Colorado started a heightened seat-belt enforcement campaign Monday, called “Click it or Ticket,” according to news reports. The campaign runs through May 30, and coincides with the May Mobilization enforcement period of the National Highway Traffic Safety Administration’s enforcement period, writes April Davis for KKCO11 News.
Last year, 156 people who died in Colorado car accidents were not wearing seat belts, which comprises more than half of the 308 passenger vehicle fatalities in the state in 2014, Davis writes. Colorado’s Graduated Drivers Licensing law (GDL) requires all drivers under 18 and their passengers of any age to wear seat belts, Davis adds. The minimum fine for violating that law is $65, Davis writes.
As the Colorado Department of Transportation’s Safety page says, seat belts save lives: “Regular seat belt use is the single most effective way to prevent serious injuries and save people from dying in motor vehicle crashes.” Memorial Day is May 25th, and that weekend marks the start of summer travel season, the perfect time to remind drivers of the importance of wearing seat belts. no matter how far or near they are traveling, according to the Colorado State Patrol, as Davis writes.
Between 2010 and 2014, seat belt usage in Colorado has ranged from 80.7% to a high of 82.9%; in 2014, it was 82.4%, according to a CDOT press release. Jesse Paul writes in the Denver Post that state officials are hoping that in 2015 Colorado reaches the national average, 87% seat belt use among drivers and passengers. But Darrell Lingk, director of the CDOT’s Transportation Safety, said, “[We] still have plenty of work to do before we reach the national average of 87%,” according to the press release. He said the state strives to reach at least 84% this year.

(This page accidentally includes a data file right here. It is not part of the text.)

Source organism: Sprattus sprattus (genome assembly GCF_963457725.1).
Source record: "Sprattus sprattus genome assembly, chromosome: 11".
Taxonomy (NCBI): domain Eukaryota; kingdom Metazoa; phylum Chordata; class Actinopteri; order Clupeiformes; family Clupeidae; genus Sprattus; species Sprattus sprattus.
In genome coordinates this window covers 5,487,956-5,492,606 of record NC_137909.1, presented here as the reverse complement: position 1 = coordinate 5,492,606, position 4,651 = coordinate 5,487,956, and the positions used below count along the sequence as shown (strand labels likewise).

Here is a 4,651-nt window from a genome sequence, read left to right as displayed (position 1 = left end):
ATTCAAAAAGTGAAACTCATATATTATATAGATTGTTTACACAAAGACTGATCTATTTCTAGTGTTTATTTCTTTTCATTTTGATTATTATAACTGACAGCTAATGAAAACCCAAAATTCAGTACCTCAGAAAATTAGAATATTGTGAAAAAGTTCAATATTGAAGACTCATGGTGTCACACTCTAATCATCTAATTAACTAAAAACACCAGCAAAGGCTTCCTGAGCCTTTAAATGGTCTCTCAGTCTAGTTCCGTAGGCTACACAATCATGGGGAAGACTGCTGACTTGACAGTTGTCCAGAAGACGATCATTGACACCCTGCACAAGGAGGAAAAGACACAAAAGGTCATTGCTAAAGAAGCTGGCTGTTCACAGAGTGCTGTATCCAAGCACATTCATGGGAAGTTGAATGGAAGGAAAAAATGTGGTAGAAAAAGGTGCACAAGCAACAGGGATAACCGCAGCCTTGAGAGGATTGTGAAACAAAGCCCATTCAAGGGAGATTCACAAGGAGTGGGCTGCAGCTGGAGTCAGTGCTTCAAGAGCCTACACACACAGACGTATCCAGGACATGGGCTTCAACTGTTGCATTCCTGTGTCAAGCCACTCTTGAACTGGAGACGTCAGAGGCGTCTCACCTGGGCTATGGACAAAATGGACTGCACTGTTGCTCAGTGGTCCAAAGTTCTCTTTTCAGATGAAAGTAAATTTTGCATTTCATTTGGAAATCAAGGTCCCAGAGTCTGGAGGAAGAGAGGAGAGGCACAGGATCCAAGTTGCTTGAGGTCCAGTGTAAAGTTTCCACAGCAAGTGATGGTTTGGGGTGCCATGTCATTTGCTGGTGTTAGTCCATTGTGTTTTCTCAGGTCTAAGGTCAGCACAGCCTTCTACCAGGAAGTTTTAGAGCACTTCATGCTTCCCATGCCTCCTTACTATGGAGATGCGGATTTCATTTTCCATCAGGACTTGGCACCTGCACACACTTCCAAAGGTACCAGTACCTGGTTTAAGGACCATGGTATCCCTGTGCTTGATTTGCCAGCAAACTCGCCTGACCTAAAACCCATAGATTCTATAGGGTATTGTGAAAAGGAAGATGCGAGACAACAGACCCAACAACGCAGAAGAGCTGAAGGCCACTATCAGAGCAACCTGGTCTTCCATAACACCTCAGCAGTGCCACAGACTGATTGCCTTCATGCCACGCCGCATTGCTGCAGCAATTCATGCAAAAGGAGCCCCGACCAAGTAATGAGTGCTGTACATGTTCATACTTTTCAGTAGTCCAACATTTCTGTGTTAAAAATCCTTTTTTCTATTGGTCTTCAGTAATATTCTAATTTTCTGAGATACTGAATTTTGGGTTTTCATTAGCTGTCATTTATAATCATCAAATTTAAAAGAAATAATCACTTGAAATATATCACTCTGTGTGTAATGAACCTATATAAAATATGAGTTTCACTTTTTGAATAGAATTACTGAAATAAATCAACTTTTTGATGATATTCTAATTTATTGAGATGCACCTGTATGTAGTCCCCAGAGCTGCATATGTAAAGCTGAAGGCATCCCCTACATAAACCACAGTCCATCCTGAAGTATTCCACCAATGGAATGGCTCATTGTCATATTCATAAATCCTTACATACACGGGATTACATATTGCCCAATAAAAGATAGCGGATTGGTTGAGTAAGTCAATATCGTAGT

The CDOT press release says:
Motor vehicle traffic crashes are a leading cause of death for Coloradans. Studies show that seat belts reduce serious injuries and deaths in crashes by about 50 percent. States with primary seat belt laws have seat belt use rates that are 13 to 16 percent higher than states with secondary laws. Colorado is a secondary law state. According to the Centers for Disease Control and Prevention motor vehicle crashes cost Colorado more than $623 million each year in medical expenses and work loss costs.
Under Colorado’s “secondary enforcement law” for adult drivers and front seat passengers, drivers 18 and over can only be ticketed for not wearing seat belts if they are stopped for another traffic violation, CDOT writes. Click it or Ticket enforcement pinpoints drivers who are speeding and/or aggressive, CDOT writes. Advocates for Highway & Auto Safety, a national coalition of insurance, consumer, health, safety and law enforcement organizations, has urged Colorado lawmakers to pass a primary enforcement seat belt law, as Jeffrey Leib has reported for the Denver Post.
The GDL law, covering teen drivers and their passengers of any age, is primary enforcement, which means teens can be stopped by authorities if they are not wearing seat belts or if their passengers are not wearing them, CDOT writes. The law governing children in vehicles is also primary enforcement, CDOT writes. Under the child passenger safety law, authorities can stop and ticket drivers if there are children under age 16 in the vehicle who are unrestrained or improperly restrained, CDOT writes.